Free Official Content: Five Things You Can Do to Fight Childhood Obesity

Oct 18, 2010, 19:39 ET from GobiernoUSA.gov

Parents should set the example and be persistent

WASHINGTON, Oct. 18 /PRNewswire-USNewswire/ -- Childhood obesity is one of the biggest health problems facing our nation, especially when it comes to Hispanics.

According to the Centers for Disease Control and Prevention (CDC), 20 percent of Hispanic children between the ages of 12 and 19 years old are obese. By contrast, 18 percent of all American children between 12 and 19 years old are obese.

"You can say it's the main problem facing our community," said Dr. Felipe Lobelo, who specializes in nutrition, physical activity, and obesity at the CDC.

"Unfortunately, we (Hispanics) are among the groups with the highest rates of obesity in both adults and children, and we have to do something about it," he said.

Dr. Lobelo says there are many things that parents and guardians can do, and offers the following tips to help them get started:

1) Eat more fruits and vegetables

Eating fruits and vegetables is essential to fighting childhood obesity. Parents and guardians can add fruits to their kids' diet by chopping them up and serving them as a snack instead of candy or chips. While some kids don't like vegetables, Dr. Lobelo says that there are ways to get them to eat their greens. Parents should serve vegetables their kids will most likely enjoy, and add condiments if necessary. The whole family should also limit high-calorie or greasy foods. "The most important thing is getting kids to eat more fruits and vegetables and other healthy snacks because we know they don't have many opportunities to do so during the day," he said.

2) Spend less time in front of a screen

These days, it's easy to sit down and stay that way. Children often spend many hours watching television, playing video games, or sitting in front of a computer. "Sedentary activities are a big contributor to obesity," said Dr. Lobelo. Parents and guardians should place limits on the amount of time kids spend in front of a television or computer--ideally, no more than two hours a day. That way kids will have more time to follow the next piece of advice: get up and move!

3) Exercise more

Dr. Lobelo says that exercise would be a miracle drug if it could be compressed into a pill and swallowed. It would reduce the risk of diabetes, cardiovascular disease, and several types of cancer. He recommends kids exercise for at least an hour a day. "I'm not talking about training for a specific sport or exercising rigorously every day. I'm talking about kids getting out of the house and playing outside, in open spaces. They should go out and walk and have a lifestyle that is not sedentary."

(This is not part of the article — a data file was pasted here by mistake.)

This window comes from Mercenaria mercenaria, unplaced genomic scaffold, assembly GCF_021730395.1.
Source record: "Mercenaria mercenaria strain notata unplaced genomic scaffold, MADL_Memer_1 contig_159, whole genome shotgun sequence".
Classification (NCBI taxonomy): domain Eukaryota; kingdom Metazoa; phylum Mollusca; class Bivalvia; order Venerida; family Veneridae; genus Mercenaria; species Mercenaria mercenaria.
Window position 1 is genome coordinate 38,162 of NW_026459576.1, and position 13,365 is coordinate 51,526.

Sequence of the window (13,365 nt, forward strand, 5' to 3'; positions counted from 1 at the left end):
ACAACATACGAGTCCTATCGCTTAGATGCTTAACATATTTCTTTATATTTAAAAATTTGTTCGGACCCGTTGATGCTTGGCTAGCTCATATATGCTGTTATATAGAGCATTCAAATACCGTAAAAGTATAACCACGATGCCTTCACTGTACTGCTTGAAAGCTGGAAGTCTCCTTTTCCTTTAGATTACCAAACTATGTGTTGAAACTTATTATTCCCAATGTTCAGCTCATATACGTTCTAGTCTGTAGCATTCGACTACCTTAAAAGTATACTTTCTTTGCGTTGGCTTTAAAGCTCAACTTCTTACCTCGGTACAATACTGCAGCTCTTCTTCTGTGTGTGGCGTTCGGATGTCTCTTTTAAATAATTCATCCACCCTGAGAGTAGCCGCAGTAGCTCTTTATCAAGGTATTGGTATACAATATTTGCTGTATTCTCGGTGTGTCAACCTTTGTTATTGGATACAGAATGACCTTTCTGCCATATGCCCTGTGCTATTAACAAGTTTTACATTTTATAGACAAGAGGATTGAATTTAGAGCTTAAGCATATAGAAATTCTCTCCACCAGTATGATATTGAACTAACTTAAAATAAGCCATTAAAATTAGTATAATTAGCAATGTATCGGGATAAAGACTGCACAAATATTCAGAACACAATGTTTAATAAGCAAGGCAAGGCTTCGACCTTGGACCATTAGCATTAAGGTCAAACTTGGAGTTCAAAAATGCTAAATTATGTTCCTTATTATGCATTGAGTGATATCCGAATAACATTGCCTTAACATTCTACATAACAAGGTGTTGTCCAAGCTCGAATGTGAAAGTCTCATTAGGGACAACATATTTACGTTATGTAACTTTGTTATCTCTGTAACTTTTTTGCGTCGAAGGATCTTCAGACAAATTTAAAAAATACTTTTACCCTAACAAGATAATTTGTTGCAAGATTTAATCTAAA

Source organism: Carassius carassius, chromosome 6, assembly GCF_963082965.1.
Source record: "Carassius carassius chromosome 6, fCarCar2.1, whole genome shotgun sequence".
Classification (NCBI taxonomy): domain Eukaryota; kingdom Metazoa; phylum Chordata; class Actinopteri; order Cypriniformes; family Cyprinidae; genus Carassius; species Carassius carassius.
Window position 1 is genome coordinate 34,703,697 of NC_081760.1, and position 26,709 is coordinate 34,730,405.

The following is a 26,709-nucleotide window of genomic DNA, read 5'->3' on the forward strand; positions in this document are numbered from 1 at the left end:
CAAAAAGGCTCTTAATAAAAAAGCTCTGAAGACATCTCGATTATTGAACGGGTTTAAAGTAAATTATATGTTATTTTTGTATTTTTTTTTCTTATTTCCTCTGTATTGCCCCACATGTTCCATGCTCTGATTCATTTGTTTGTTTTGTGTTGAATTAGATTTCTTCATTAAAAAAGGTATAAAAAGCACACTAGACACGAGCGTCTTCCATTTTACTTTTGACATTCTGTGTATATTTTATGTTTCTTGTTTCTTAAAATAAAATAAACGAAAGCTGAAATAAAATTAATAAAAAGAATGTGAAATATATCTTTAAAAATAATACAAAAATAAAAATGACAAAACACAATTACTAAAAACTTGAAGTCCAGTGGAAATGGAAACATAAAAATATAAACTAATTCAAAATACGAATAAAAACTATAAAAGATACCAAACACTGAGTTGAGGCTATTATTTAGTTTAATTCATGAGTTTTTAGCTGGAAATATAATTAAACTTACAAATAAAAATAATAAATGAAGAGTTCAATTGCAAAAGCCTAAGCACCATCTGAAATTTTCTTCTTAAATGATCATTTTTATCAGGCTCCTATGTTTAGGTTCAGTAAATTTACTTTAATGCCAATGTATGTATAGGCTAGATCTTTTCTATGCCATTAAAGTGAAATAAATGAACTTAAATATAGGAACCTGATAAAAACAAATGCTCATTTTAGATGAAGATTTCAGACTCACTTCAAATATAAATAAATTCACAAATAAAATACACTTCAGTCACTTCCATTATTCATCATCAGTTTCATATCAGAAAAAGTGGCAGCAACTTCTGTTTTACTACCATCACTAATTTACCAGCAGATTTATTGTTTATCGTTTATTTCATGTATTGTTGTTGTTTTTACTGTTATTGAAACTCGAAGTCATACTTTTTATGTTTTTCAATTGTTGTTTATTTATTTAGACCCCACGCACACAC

4) Eliminate sugary drinks

In the last few years there has been a tremendous growth in the consumption of sugary drinks such as sodas, juices, and energy drinks. People are often unaware of how much sugar these drinks actually contain. "They have a lot of calories that offer no nutritional value and contribute to an unhealthy diet," said Dr. Lobelo. "That's why it's recommended that people avoid them as much as they can." Ideally, parents and guardians should encourage children to drink water.

5) Set the example

Good eating habits at home are possible if parents give them the importance they deserve, said Dr. Lobelo. "A parent or guardian shouldn't be telling his son to have good eating habits if he himself doesn't have good eating habits," he said. "The whole family should have good eating habits. They should go out for walks together and try to minimize the amount of time spent watching television and consuming sugary drinks."

For more information about how to help kids maintain a healthy weight visit CDC.gov.

USA.gov and GobiernoUSA.gov are the U.S. Government's official web portals in English and Spanish, and part of the U.S. General Services Administration (GSA). This article was made in collaboration with the Centers for Disease Control and Prevention.

SOURCE GobiernoUSA.gov



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